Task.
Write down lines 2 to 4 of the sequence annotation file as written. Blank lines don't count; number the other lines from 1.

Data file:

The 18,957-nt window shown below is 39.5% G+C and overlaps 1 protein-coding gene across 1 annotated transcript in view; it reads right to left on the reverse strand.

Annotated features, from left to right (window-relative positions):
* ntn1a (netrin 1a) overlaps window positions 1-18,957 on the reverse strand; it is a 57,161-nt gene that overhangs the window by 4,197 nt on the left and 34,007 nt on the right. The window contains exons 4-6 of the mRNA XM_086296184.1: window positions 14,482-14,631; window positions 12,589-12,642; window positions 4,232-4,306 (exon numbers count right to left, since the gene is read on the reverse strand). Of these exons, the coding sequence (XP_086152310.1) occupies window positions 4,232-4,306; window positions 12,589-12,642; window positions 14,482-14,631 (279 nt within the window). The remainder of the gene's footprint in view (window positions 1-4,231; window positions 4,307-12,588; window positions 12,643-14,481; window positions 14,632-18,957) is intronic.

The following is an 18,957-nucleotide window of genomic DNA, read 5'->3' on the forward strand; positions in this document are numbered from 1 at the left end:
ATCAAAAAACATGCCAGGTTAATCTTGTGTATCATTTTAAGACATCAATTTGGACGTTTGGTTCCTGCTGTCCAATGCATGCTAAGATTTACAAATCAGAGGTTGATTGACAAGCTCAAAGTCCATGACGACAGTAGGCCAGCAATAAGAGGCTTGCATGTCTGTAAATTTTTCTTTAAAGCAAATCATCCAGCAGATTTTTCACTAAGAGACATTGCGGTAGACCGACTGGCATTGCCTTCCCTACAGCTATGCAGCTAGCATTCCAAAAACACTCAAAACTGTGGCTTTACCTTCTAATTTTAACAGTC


Annotated features, from left to right (window-relative positions):
* ntn1a (netrin 1a) overlaps window positions 1-18,957 on the reverse strand; it is a 57,161-nt gene that overhangs the window by 4,197 nt on the left and 34,007 nt on the right. The window contains exons 4-6 of the mRNA XM_086296184.1: window positions 14,482-14,631; window positions 12,589-12,642; window positions 4,232-4,306 (exon numbers count right to left, since the gene is read on the reverse strand). Of these exons, the coding sequence (XP_086152310.1) occupies window positions 4,232-4,306; window positions 12,589-12,642; window positions 14,482-14,631 (279 nt within the window). The remainder of the gene's footprint in view (window positions 1-4,231; window positions 4,307-12,588; window positions 12,643-14,481; window positions 14,632-18,957) is intronic.

The following is an 18,957-nucleotide window of genomic DNA, read 5'->3' on the forward strand; positions in this document are numbered from 1 at the left end: